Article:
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About the Movie
From the director of PRISONERS comes this taut, critically acclaimed thriller filled with pulse-pounding suspense. After an idealistic FBI agent (Emily Blunt) is recruited by a government task-force official (Josh Brolin) to pursue a drug lord, she begins a perilous mission that forces her to question everything she believes—and pits her against a shadowy consultant (Oscar® winner Benicio Del Toro) with a dangerous agenda.
Rotten Tomatoes Movie Reviews
- Reviews Counted: 236
- Fresh: 221
- Rotten: 15
- Average Rating: 8.0/10
Top Critics' Reviews
Fresh: Within this dark epic of American failure lives an effective but decidedly minor vigilante flick.
Fresh: An unforgettable motion picture that should be on the must-see list for anyone who appreciates films that deal in grays rather than blacks and whites.
Fresh: Succeeds in evoking the anarchic violence of the drug wars raging on both sides of the U.S.-Mexican border.
Fresh: By the end, it packs a death stare so potent it will make you want to turn a blind eye to the shadowy brutality of its real-world horrors.
The biggest thing people, including the critics, don't seem to be mentioning here is the truly stunning visual beauty of this film. It's disappointingly absent from the reviews here so I had to mention it. Film makers nowadays seem to only use the camera to propel the storyline, but this movie has easily the most beautiful cinematography of any film I've seen in years. It's so refreshing to see a director devote real time to just plain ol' pretty shots, and they are abundant here. There's a particularly excellent shot of the desert during sunset, and it lasts for what seems like minutes. It's wonderful to look at, but also has the added benefit of adding weight to the film through the sharp contrast between the beauty of the scenery and the ugliness of the characters and action. Obviously the cast is great; Del Toro is brilliant, as usual, and absolutely intense, Josh Brolin seems to perfectly sum up the modern American, and Emily Blunt is better than she ever has been. This isn't a particularly groundbreaking thing, but it's done so well, with such masterful precision and clear intent. it just breaks away from the crowd. I really feel that it leaves a high watermark for its genre, and it more than deserves a spot in your movie collection.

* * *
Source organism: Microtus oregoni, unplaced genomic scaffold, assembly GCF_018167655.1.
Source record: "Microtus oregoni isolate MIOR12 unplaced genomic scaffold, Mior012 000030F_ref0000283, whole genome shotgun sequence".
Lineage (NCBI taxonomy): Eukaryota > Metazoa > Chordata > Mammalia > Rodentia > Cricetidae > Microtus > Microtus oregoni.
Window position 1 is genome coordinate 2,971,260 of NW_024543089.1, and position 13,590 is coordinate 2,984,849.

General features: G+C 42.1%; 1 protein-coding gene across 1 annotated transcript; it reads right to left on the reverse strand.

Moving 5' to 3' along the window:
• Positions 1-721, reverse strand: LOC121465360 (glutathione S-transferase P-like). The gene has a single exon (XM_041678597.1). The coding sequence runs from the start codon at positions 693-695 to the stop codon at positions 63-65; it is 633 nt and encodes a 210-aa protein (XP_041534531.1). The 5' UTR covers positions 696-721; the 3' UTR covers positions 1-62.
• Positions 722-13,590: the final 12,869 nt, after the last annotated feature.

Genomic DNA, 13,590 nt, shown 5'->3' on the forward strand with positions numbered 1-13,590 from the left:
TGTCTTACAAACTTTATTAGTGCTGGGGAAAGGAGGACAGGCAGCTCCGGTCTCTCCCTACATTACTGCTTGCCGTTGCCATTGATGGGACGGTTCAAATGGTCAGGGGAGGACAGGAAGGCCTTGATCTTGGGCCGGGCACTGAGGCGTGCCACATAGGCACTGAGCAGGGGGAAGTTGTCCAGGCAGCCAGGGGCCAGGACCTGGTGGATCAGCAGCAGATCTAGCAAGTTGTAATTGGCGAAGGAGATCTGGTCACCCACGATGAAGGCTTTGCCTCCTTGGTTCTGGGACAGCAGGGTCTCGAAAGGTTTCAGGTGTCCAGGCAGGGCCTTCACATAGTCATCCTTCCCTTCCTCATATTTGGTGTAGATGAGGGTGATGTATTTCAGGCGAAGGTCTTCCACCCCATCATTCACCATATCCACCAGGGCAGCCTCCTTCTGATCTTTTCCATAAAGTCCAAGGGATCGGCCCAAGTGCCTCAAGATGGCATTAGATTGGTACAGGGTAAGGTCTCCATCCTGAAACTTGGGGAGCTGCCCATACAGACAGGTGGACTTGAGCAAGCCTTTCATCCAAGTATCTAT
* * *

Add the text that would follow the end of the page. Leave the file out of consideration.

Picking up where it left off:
Smart, Suspenseful Thriller
Sicario was the best movie about the war on drugs since Traffic. The great performances from Emily Blunt and Benicio del Toro, the slick cinematography from Roger Deakins, the unsettling score from Jóhann Jóhannsson, and Denis Villeneuve's direction combine to create a really complex and thought-provoking film. It's a powerful look at the morally-grey methods used to fight an unwinnable war and the human cost of it. If you get the chance, definitely watch Sicario, one of the best films of the year!
A Slow-Building Knockout
Denis Villeneuve burst onto the scene in 2013 with his chilling American directorial debut “Prisoners”, and later cemented himself as a director-to-watch with last year’s “Enemy”. Both films are excellent, and treat the audience as the smart moviegoers they are, letting them freely infer and fill in the blanks when it comes to things that aren’t fully spelled out. So it should come as no surprise that his latest effort “Sicario” succeeds in much the same way. This time he’s teaming up with the likes of Emily Blunt, Josh Brolin, and Benicio Del Toro, who prove to be a fascinating trio in this slow-building thriller.
The film follows Kate Macer (Blunt), an FBI agent eager to make a difference after several members of her team are killed while searching a home containing evidence linked to a prominent Mexican drug cartel. She volunteers to help search for the men responsible as part of a special task force led by supposed Defense Department contractor Matt Graver and his mysterious partner Alejandro Gillick (Josh Brolin and Benicio Del Toro). But things begin to get messy and many of Kate’s preconceptions are shattered quickly. We trail her on this spellbinding journey of moral ambiguity and blatant violence, and her perspective is what makes the majority of it so surprising.
The thing that struck me immediately about the picture was the astonishing cinematography, which was beautifully done by the legendary Roger Deakins (most known for his work on films like “Fargo” and “No Country for Old Men”). When paired with the superb acting from each and every cast member, you get a knockout of a movie. Emily Blunt is the true stand out here, and seeing her lead the film after so many great supporting roles is extremely satisfying. This is undoubtedly one of my favorite films of the year so far, and continues to grow on me the more I think about it.